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C — Variables

Naming

There are some restrictions on variable names. The variable name should start with a letter or ‘_’. After the first letter it can also include numbers. Variable names are case sensitive so, x and X are two different variables in C. Some of keywords like if, else, for, et cetera are reserved and therefore can’t be used as variable names.

Types of Variable (Scope)

Note: For this topic I’m going to use int data type but this information can be used with other data types as well.

Based on scope there can be two types of variables in C.

Local Variables

Local variables, as the name says are local to the Function or Block in which they are defined and are independent of other local variables of the same name. Generally, Local variables are automatic type by default but can be explicitly defined as static.

Global Variables

Global variables are global in the whole program and can be used by any function. But in order for compiler to know about the variable it has to be defined or declared before the actual use. The norm is to define the Global variables on top of the file and then use them in functions, but if multiple files are involved or Global variable is defined later in the file, it can be declared in the function just like are normal variable by placing extern keyword in front of the declaration. Global variables are static type by default.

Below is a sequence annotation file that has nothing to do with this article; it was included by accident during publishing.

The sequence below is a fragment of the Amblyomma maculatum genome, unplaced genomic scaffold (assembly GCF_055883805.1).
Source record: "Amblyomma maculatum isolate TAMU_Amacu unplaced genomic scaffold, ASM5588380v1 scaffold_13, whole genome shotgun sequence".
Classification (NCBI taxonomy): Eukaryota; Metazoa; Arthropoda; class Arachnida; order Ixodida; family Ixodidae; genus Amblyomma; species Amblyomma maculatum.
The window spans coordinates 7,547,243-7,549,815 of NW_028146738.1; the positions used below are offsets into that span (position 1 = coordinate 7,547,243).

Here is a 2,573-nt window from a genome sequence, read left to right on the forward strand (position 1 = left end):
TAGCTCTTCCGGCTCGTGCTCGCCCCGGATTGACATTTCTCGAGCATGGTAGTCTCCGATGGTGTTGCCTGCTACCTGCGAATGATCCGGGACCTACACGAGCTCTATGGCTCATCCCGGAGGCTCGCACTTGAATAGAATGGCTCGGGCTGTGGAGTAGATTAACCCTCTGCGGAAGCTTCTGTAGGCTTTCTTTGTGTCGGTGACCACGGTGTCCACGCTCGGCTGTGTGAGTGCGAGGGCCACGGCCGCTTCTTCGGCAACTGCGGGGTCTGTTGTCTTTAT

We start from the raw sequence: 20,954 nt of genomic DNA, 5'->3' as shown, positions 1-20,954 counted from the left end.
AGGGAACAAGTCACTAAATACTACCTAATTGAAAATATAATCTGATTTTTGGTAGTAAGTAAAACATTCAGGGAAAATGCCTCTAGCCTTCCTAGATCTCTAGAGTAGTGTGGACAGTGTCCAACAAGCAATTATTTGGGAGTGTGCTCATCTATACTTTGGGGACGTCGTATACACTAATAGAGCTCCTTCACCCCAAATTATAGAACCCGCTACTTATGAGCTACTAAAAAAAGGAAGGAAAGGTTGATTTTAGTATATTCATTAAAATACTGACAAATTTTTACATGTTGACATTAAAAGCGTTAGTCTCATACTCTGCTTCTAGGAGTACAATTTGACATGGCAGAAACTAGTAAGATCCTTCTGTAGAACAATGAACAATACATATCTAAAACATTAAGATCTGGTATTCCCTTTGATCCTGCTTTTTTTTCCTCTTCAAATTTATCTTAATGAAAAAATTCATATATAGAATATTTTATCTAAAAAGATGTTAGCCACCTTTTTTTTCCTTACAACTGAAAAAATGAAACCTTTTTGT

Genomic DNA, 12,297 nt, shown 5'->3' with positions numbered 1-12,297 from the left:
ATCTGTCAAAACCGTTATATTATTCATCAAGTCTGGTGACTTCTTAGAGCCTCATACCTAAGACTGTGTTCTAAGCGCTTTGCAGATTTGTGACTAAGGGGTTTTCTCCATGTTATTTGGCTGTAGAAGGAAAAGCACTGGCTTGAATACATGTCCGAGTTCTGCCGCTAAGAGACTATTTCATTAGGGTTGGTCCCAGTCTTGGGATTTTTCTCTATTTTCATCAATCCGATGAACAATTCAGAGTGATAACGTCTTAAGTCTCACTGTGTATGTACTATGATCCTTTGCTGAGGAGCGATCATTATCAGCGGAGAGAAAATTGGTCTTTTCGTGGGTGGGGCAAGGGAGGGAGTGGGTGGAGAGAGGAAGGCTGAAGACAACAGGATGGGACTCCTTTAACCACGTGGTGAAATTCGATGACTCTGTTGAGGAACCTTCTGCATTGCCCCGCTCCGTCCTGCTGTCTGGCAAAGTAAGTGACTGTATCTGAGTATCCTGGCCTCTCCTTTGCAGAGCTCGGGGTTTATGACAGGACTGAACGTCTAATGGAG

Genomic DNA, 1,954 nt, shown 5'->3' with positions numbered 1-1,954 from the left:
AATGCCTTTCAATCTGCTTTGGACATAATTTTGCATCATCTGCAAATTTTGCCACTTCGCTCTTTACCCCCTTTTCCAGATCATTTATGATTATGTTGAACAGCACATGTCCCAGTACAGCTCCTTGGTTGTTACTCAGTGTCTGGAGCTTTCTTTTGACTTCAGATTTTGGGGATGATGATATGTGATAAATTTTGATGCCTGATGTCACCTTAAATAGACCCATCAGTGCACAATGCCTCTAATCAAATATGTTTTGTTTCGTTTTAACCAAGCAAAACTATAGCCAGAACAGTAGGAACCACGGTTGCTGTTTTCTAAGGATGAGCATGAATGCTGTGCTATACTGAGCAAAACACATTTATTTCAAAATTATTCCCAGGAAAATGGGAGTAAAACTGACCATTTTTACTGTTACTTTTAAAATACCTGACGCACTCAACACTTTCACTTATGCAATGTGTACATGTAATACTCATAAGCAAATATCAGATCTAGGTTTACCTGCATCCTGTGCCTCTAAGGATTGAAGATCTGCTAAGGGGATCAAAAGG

Examples

Normal Usage
int g = 19;

int main (void)
{
	int h = 31;

	...

}
Global Variable Defined Later / In Different File
int main (void)
{
	extern int g;
	int h = 31;

	...
}

...

int g = 19;

Types of Variable (Nature)

Based on nature there can be two types of variables in C.

Static Variables

Static variables are persistent in memory for the time of execution of the program. This means that, values stored in static variable can be accessed on anytime under the scope. So, let’s say if a function has a static variable, then even after the function handles control back to caller, static variable stays in memory. If the function is then called again, it can access that value again. In C, Static integers are assigned ‘0’ on declaration.

static int g = 19;

Automatic Variables

All variables in function are by default Automatic Variables. These variables are not persistent in memory and as soon as function handles control back to caller, they are wiped away from memory. In C, automatic variables are not assigned any value upon declaration and hence may contain garbage value. It is recommended to assign value and then access them.

...

int function (void)
{
	auto int g = 19;

	...
}

Or simply

...

int function (void)
{
	int g = 19;

	...
}

Passing Variables

In C, variables of regular data types are passed by value. This means that, whenever a variable is passed as an argument to a function, its value gets copied into local variable of the function. It sort of get copied to the function. So, if the value of that copy is changed inside of a function, the actual value remains unaffected.

When the function is called with variables as arguments, there data types need not be specified. However, either prototype or function should be defined before calling it or compiler will throw error.

{
	...

	function(g, h);

	...
}

See Also